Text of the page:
There’s more madness surrounding this year’s NCAA Tournament. But at least there’s a tournament.

A year after COVID-19 forced the NCAA to cancel its championship men’s basketball tournament, the marquee event returned Thursday. 

What You Need To Know

  • The NCAA Division I Men's Basketball Tournament returns Thursday after being canceled last year due to the COVID-19 pandemic

  • The First Four games got underway Thursday, with UCLA besting Michigan State and  with the tournament kicking off in earnest Friday

  • Instead of playing games in predetermined arenas spread out around the country, the entire tournament is being held in Indiana

  • The NCAA is trying to create a “bubble,” a controlled environment aimed at preventing players, coaches, and team personnel from contracting and spreading COVID-19

Of course, the pandemic has altered countless aspects about this year’s tournament, and the coronavirus’ impact has been felt even before the first tipoff.

On Tuesday, six referees were ruled out after one tested positive for COVID-19 and five others who went out to dinner with him were deemed to be close contacts. 

Instead of playing games in predetermined arenas spread out around the country, this year’s “Big Dance” is being held entirely in Indiana. The NCAA said it made the change “to enhance the safety and well-being of the event” during the pandemic.” This year’s Final Four had already been scheduled to be played at Indianapolis’ Lucas Oil Stadium.

The NCAA is trying to create a “bubble,” a controlled environment aimed at preventing players, coaches, and team personnel from contracting and spreading COVID-19. The protocols just to enter the bubble were rather strict. Coaches, players and others had to test negative for seven straight days before arriving in Indianapolis, take another test upon their arrival, quarantine in their rooms and then pass yet another test 12 hours later.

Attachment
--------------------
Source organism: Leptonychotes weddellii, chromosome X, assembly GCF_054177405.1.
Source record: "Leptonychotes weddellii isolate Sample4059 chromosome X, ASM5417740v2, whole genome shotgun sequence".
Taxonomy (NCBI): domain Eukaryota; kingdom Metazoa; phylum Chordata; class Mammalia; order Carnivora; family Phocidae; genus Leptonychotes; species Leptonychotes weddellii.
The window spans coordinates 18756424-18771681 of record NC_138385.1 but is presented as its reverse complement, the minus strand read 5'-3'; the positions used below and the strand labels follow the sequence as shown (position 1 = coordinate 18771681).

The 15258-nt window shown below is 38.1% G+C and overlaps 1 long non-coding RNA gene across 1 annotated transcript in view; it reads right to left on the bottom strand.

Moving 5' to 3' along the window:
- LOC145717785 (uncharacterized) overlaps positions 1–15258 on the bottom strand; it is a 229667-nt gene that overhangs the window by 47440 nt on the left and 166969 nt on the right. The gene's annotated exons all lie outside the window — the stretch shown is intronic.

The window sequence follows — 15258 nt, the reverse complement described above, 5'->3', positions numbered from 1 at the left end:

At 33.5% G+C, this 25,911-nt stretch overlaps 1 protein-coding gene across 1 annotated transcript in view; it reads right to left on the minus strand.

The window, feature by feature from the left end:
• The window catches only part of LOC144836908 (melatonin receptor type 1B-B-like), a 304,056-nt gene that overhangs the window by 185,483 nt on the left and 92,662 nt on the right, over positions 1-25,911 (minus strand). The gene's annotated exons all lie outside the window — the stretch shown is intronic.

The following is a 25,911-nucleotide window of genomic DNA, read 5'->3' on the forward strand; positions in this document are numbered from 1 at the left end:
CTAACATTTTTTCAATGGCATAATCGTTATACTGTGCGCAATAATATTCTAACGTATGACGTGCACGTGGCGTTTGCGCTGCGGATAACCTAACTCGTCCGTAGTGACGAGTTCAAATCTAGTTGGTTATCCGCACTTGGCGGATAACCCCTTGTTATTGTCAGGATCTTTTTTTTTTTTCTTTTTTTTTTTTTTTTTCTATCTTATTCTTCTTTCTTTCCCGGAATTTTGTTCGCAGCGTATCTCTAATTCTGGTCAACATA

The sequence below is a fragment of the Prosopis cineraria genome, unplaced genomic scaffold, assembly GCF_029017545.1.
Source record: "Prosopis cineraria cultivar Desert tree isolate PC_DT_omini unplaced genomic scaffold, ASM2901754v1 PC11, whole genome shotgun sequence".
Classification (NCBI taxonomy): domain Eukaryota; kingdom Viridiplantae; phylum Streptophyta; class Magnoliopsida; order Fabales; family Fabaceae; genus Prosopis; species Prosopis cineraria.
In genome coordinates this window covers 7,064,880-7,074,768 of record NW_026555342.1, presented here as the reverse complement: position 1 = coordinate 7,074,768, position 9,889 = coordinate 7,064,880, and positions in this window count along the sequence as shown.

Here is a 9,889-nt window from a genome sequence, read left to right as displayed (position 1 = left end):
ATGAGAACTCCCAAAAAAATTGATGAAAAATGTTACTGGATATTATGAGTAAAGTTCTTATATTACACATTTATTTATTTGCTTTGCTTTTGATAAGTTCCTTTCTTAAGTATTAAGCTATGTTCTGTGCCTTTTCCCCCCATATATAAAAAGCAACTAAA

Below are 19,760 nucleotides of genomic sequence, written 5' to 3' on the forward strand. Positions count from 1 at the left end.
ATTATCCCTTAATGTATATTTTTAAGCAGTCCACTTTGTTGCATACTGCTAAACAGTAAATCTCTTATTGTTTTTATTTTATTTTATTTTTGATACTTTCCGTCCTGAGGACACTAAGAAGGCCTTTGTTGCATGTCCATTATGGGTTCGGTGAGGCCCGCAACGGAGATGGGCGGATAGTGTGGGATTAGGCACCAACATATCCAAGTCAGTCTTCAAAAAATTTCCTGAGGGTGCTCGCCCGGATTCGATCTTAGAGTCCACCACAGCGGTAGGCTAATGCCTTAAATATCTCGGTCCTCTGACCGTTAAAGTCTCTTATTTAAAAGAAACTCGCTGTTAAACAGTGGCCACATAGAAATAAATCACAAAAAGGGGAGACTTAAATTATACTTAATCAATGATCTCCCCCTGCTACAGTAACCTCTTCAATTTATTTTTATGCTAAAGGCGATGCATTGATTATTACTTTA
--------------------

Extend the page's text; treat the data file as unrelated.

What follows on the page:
As of Tuesday, only five of 2,300 tests had come back positive.

“We have a very good plan regarding [COVID-19],” said Dan Gavitt, the NCAA’s senior vice president of men’s basketball, according to the Las Vegas Review-Journal. “Our medical protocols have been clearly communicated. Testing, masking, physical distancing and making sure meals are spaced or individual. As long as teams are disciplined in how they approach outside of games as well as during games, we feel confident.”

The players, who are wearing contact-tracing devices, can expect to spend a lot of their down time in their hotel rooms. 

“It's a lot different being in a bubble and not being able to go outside and seeing the fanfare and being part of all that,” Iona coach Rick Pitino said. “ … There's nothing to do all day for these guys. So it's a little bit different than a normal NCAA experience. But it's it's obviously a necessity to do it this way.”

COVID-19 forced several teams to drop out of their conference tournaments. With that possibility in mind, the NCAA selected four teams as alternatives in case any of the 68 that qualified could not play, but Tuesday’s deadline for replacing teams passed with no schools withdrawing.